US20030095608Nov 16, 2001May 22, 2003Koninklijke Philips Electronics N.V.Transmitter with transmitter chain phase adjustment on the basis of pre-stored phase information
US20030215025May 16, 2002Nov 20, 2003Hietala Alexander WayneAM to PM correction system for polar modulator
US20030215026May 16, 2002Nov 20, 2003Hietala Alexander WayneAM to AM correction system for polar modulator
US20030235253Feb 24, 2003Dec 25, 2003Massachusetts Institute Of TechnologyDigital transmitter with equalization
US20040021517Aug 5, 2002Feb 5, 2004Spectrian CorporationPower minimization, correlation-based closed loop for controlling predistorter and vector modulator feeding RF power amplifier
US20040047432Jun 27, 2003Mar 11, 2004Nec CorporationNonlinear distortion compensating circuit
US20040179629Dec 24, 2003Sep 16, 2004Yoo-Seung SongDigital predistorter for a wideband power amplifier and adaptation method
US20050007265 *Jun 10, 2004Jan 13, 2005Geraghty Donal P.Signal generation using dac having selectively switched registers storing output values
US20050017801Jul 23, 2003Jan 27, 2005Andrew CorporationElimination of peak clipping and improved efficiency for RF power amplifiers with a predistorter
US20050122164Jun 17, 2004Jun 9, 2005Per-Olof BrandtSingle chip power amplifier and envelope modulator
EP1257062A2Apr 30, 2002Nov 13, 2002Texas Instruments IncorporatedBase station having high speed high resolution digital-to-analog converter with off-line sigma conversion and storage
GB2219158A Title not available
SU1679478A1 Title not available
Non-Patent Citations
Reference
1Kim Myung-Soon et al: "Look-up table based pulse-shaping filter design" Electronics Letters, IEE Stevenage, GB, vol. 36, No. 17, Aug. 17, 2000 (Aug. 17, 2000), pp. 1505-1506, XP006015586 ISSN: 0013-5194.
Classifications
U.S. Classification341/148, 341/144
International ClassificationH03M1/76
Cooperative ClassificationH03M1/662, G06F1/022, H03F2200/504
European ClassificationH03M1/66M
Legal Events
DateCodeEventDescription
Mar 30, 2013ASAssignment
Effective date: 20130107
Owner name: NORTH SOUTH HOLDINGS INC., NEW YORK
Free format text: ASSIGNMENT OF ASSIGNORS INTEREST;ASSIGNOR:HARRIS CORPORATION;REEL/FRAME:030119/0804
Jan 13, 2012ASAssignment
Owner name: HARRIS CORPORATION, FLORIDA
Effective date: 20120112
Free format text: ASSIGNMENT OF ASSIGNORS INTEREST;ASSIGNOR:PINE VALLEY INVESTMENTS, LLC;REEL/FRAME:027529/0160
Jun 13, 2011FPAYFee payment
Year of fee payment: 4
Aug 5, 2009ASAssignment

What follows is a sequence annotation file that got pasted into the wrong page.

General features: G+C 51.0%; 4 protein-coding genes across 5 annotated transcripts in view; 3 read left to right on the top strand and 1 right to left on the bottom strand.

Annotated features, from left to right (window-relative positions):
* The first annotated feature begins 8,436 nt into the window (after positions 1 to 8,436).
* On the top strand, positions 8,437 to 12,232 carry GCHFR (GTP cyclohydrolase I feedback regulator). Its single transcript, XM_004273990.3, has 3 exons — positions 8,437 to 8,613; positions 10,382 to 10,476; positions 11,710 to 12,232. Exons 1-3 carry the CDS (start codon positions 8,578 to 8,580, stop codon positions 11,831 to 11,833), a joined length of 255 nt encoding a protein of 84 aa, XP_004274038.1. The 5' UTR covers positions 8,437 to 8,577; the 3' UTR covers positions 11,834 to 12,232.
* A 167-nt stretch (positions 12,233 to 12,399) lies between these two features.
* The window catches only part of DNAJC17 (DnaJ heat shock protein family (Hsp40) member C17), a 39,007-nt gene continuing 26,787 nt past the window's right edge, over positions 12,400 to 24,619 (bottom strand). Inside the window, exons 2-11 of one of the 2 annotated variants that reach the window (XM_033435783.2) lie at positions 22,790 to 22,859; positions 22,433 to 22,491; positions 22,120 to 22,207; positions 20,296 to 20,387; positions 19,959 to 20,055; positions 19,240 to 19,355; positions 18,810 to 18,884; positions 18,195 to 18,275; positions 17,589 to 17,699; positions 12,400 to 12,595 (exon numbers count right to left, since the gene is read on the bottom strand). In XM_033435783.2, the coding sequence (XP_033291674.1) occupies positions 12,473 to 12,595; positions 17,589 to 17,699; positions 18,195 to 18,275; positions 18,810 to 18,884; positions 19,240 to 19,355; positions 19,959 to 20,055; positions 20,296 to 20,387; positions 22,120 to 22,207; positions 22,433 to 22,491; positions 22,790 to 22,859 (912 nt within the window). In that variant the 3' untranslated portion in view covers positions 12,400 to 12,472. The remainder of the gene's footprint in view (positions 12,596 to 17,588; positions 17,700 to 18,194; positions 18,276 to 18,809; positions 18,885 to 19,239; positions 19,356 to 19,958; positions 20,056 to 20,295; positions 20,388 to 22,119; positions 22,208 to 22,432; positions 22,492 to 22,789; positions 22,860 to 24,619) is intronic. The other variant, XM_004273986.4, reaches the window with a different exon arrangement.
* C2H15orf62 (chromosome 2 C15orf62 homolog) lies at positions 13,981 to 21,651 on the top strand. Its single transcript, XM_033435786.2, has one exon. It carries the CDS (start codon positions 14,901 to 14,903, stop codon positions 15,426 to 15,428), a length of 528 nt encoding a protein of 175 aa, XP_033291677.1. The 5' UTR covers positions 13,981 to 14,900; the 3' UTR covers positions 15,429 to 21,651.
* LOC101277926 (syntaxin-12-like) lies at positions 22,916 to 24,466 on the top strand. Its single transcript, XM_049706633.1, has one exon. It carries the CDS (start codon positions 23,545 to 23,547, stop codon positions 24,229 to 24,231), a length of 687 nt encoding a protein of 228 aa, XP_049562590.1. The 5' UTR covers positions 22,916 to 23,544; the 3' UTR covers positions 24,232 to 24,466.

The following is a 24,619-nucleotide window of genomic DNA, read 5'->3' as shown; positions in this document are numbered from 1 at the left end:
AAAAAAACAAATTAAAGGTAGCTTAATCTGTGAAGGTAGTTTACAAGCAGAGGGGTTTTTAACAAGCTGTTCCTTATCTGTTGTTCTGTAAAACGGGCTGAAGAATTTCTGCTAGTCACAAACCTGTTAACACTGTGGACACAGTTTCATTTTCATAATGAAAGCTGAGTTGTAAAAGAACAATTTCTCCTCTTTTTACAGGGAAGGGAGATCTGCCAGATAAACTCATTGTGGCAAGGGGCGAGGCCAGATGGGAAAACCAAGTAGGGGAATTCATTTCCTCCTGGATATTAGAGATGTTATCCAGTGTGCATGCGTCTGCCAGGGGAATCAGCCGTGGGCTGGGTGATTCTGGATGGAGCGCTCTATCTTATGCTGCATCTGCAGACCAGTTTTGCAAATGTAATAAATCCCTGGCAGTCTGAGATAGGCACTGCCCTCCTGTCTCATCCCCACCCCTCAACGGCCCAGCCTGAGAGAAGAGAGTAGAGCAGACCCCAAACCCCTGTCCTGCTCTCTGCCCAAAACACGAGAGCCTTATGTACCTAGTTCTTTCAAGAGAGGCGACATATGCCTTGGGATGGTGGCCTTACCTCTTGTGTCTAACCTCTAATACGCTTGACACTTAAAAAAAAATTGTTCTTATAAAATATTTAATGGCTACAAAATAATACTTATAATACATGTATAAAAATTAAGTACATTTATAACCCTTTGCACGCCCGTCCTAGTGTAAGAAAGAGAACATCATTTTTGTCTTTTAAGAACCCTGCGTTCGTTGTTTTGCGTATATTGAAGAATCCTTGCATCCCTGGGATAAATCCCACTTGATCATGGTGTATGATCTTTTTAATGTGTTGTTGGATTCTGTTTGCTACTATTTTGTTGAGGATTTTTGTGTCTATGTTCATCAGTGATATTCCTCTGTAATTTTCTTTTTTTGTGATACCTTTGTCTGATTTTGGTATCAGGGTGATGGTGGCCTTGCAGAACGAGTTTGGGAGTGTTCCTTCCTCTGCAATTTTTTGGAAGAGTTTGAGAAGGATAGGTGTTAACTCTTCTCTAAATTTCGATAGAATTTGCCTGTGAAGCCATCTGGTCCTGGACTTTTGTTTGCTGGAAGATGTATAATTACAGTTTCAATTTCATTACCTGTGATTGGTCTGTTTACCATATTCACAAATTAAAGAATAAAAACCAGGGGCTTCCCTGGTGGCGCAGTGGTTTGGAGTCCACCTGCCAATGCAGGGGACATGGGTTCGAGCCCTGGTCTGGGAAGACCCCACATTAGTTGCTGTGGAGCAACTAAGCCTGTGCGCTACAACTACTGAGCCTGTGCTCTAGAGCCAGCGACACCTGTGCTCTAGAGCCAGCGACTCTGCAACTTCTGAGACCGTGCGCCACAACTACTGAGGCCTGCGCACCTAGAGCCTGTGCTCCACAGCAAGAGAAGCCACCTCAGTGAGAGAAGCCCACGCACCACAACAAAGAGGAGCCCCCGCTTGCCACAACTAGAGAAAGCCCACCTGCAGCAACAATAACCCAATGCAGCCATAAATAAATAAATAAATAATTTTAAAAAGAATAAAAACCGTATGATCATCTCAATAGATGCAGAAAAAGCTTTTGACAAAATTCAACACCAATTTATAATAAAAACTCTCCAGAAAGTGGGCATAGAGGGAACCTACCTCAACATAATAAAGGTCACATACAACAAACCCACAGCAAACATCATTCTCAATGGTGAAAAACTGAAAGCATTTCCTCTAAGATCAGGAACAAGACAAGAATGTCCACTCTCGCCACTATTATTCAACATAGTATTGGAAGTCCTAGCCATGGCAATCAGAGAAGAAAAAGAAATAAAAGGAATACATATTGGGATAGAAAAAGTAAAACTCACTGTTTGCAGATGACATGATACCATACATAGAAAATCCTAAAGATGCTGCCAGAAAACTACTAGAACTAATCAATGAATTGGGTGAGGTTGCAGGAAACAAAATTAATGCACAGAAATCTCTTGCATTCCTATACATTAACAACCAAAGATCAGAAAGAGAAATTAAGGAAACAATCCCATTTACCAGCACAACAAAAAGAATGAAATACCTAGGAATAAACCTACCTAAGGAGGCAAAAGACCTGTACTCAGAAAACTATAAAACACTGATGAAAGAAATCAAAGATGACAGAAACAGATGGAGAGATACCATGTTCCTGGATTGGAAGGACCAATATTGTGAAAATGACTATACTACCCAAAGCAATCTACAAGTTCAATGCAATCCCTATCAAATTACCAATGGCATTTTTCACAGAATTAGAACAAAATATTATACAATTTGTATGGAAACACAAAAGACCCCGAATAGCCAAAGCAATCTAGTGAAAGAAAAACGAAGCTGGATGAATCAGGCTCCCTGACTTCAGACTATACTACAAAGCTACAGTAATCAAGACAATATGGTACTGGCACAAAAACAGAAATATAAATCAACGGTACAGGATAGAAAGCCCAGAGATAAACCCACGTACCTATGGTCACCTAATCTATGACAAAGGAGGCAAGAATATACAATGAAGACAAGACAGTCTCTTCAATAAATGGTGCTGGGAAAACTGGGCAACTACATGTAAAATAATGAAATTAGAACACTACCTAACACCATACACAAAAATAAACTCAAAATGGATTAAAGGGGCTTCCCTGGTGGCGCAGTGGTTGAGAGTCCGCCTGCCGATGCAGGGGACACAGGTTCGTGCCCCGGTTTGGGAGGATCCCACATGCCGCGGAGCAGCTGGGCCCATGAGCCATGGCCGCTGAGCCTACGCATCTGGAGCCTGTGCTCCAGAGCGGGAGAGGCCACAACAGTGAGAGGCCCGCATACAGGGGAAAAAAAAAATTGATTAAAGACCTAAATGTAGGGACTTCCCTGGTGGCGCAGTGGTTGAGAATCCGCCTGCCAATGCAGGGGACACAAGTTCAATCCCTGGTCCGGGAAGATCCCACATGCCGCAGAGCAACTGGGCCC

Owner name: PINE VALLEY INVESTMENTS, INC., NEVADA
Free format text: ASSIGNMENT OF ASSIGNORS INTEREST;ASSIGNORS:TYCO ELECTRONICS GROUP S.A.;TYCO ELECTRONICS CORPORATION;THE WHITAKER CORPORATION;AND OTHERS;REEL/FRAME:023065/0269
Effective date: 20090529
Owner name: PINE VALLEY INVESTMENTS, INC.,NEVADA
Free format text: ASSIGNMENT OF ASSIGNORS INTEREST;ASSIGNORS:TYCO ELECTRONICS GROUP S.A.;TYCO ELECTRONICS CORPORATION;THE WHITAKER CORPORATION AND OTHERS;US-ASSIGNMENT DATABASE UPDATED:20100204;REEL/FRAME:23065/269
Free format text: ASSIGNMENT OF ASSIGNORS INTEREST;ASSIGNORS:TYCO ELECTRONICS GROUP S.A.;TYCO ELECTRONICS CORPORATION;THE WHITAKER CORPORATION AND OTHERS;US-ASSIGNMENT DATABASE UPDATED:20100302;REEL/FRAME:23065/269
Free format text: ASSIGNMENT OF ASSIGNORS INTEREST;ASSIGNORS:TYCO ELECTRONICS GROUP S.A.;TYCO ELECTRONICS CORPORATION;THE WHITAKER CORPORATION AND OTHERS;US-ASSIGNMENT DATABASE UPDATED:20100309;REEL/FRAME:23065/269
Free format text: ASSIGNMENT OF ASSIGNORS INTEREST;ASSIGNORS:TYCO ELECTRONICS GROUP S.A.;TYCO ELECTRONICS CORPORATION;THE WHITAKER CORPORATION AND OTHERS;US-ASSIGNMENT DATABASE UPDATED:20100316;REEL/FRAME:23065/269
Free format text: ASSIGNMENT OF ASSIGNORS INTEREST;ASSIGNORS:TYCO ELECTRONICS GROUP S.A.;TYCO ELECTRONICS CORPORATION;THE WHITAKER CORPORATION AND OTHERS;US-ASSIGNMENT DATABASE UPDATED:20100329;REEL/FRAME:23065/269
Free format text: ASSIGNMENT OF ASSIGNORS INTEREST;ASSIGNORS:TYCO ELECTRONICS GROUP S.A.;TYCO ELECTRONICS CORPORATION;THE WHITAKER CORPORATION AND OTHERS;US-ASSIGNMENT DATABASE UPDATED:20100413;REEL/FRAME:23065/269
Free format text: ASSIGNMENT OF ASSIGNORS INTEREST;ASSIGNORS:TYCO ELECTRONICS GROUP S.A.;TYCO ELECTRONICS CORPORATION;THE WHITAKER CORPORATION AND OTHERS;US-ASSIGNMENT DATABASE UPDATED:20100504;REEL/FRAME:23065/269
Free format text: ASSIGNMENT OF ASSIGNORS INTEREST;ASSIGNORS:TYCO ELECTRONICS GROUP S.A.;TYCO ELECTRONICS CORPORATION;THE WHITAKER CORPORATION AND OTHERS;REEL/FRAME:23065/269
Oct 11, 2005ASAssignment
Owner name: M/A-COM, INC., MASSACHUSETTS
Free format text: ASSIGNMENT OF ASSIGNORS INTEREST;ASSIGNOR:DENNIS, ANTHONY;REEL/FRAME:017063/0464
Effective date: 20050929
Jul 20, 2005ASAssignment
Owner name: M/A-COM, INC., MASSACHUSETTS
Free format text: ASSIGNMENT OF ASSIGNORS INTEREST;ASSIGNOR:AHMED, WALID KHAIRY MOHAMED;REEL/FRAME:016790/0370
Effective date: 20050708